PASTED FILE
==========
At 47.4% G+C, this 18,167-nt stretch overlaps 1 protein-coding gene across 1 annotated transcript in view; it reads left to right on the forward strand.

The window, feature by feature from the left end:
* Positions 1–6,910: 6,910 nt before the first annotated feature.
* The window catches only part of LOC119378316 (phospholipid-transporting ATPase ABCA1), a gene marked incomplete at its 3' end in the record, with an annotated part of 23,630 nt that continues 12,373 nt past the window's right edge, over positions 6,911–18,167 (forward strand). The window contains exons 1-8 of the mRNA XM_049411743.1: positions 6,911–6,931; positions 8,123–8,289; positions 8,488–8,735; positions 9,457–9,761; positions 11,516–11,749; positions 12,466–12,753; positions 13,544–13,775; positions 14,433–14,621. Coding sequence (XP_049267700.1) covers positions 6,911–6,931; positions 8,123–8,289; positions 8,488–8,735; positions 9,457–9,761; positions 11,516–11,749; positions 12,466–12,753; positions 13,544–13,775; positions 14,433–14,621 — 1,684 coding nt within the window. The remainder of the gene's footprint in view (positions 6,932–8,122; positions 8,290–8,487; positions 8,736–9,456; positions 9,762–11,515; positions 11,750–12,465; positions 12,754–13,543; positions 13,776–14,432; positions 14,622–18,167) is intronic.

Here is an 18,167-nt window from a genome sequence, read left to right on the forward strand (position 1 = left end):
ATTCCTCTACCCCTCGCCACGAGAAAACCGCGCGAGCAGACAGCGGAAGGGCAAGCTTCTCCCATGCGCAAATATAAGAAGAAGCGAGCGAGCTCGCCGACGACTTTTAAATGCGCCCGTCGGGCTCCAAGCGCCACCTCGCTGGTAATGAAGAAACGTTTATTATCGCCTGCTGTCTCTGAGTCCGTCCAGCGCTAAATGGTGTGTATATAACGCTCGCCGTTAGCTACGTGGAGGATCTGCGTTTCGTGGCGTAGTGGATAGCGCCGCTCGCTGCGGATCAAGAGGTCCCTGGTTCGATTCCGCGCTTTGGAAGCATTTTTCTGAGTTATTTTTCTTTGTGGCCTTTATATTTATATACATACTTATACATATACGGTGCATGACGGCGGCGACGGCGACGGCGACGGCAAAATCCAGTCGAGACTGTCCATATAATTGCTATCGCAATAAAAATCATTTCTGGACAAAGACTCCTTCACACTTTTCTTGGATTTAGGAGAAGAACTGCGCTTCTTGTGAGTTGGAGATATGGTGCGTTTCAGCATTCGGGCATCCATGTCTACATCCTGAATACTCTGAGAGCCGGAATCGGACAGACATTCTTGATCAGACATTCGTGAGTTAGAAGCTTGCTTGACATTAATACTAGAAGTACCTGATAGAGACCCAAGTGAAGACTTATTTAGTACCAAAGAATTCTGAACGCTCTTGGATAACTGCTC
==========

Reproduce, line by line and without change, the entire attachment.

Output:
At 47.4% G+C, this 18,167-nt stretch overlaps 1 protein-coding gene across 1 annotated transcript in view; it reads left to right on the forward strand.

The window, feature by feature from the left end:
* Positions 1–6,910: 6,910 nt before the first annotated feature.
* The window catches only part of LOC119378316 (phospholipid-transporting ATPase ABCA1), a gene marked incomplete at its 3' end in the record, with an annotated part of 23,630 nt that continues 12,373 nt past the window's right edge, over positions 6,911–18,167 (forward strand). The window contains exons 1-8 of the mRNA XM_049411743.1: positions 6,911–6,931; positions 8,123–8,289; positions 8,488–8,735; positions 9,457–9,761; positions 11,516–11,749; positions 12,466–12,753; positions 13,544–13,775; positions 14,433–14,621. Coding sequence (XP_049267700.1) covers positions 6,911–6,931; positions 8,123–8,289; positions 8,488–8,735; positions 9,457–9,761; positions 11,516–11,749; positions 12,466–12,753; positions 13,544–13,775; positions 14,433–14,621 — 1,684 coding nt within the window. The remainder of the gene's footprint in view (positions 6,932–8,122; positions 8,290–8,487; positions 8,736–9,456; positions 9,762–11,515; positions 11,750–12,465; positions 12,754–13,543; positions 13,776–14,432; positions 14,622–18,167) is intronic.

Here is an 18,167-nt window from a genome sequence, read left to right on the forward strand (position 1 = left end):
ATTCCTCTACCCCTCGCCACGAGAAAACCGCGCGAGCAGACAGCGGAAGGGCAAGCTTCTCCCATGCGCAAATATAAGAAGAAGCGAGCGAGCTCGCCGACGACTTTTAAATGCGCCCGTCGGGCTCCAAGCGCCACCTCGCTGGTAATGAAGAAACGTTTATTATCGCCTGCTGTCTCTGAGTCCGTCCAGCGCTAAATGGTGTGTATATAACGCTCGCCGTTAGCTACGTGGAGGATCTGCGTTTCGTGGCGTAGTGGATAGCGCCGCTCGCTGCGGATCAAGAGGTCCCTGGTTCGATTCCGCGCTTTGGAAGCATTTTTCTGAGTTATTTTTCTTTGTGGCCTTTATATTTATATACATACTTATACATATACGGTGCATGACGGCGGCGACGGCGACGGCGACGGCAAAATCCAGTCGAGACTGTCCATATAATTGCTATCGCAATAAAAATCATTTCTGGACAAAGACTCCTTCACACTTTTCTTGGATTTAGGAGAAGAACTGCGCTTCTTGTGAGTTGGAGATATGGTGCGTTTCAGCATTCGGGCATCCATGTCTACATCCTGAATACTCTGAGAGCCGGAATCGGACAGACATTCTTGATCAGACATTCGTGAGTTAGAAGCTTGCTTGACATTAATACTAGAAGTACCTGATAGAGACCCAAGTGAAGACTTATTTAGTACCAAAGAATTCTGAACGCTCTTGGATAACTGCTC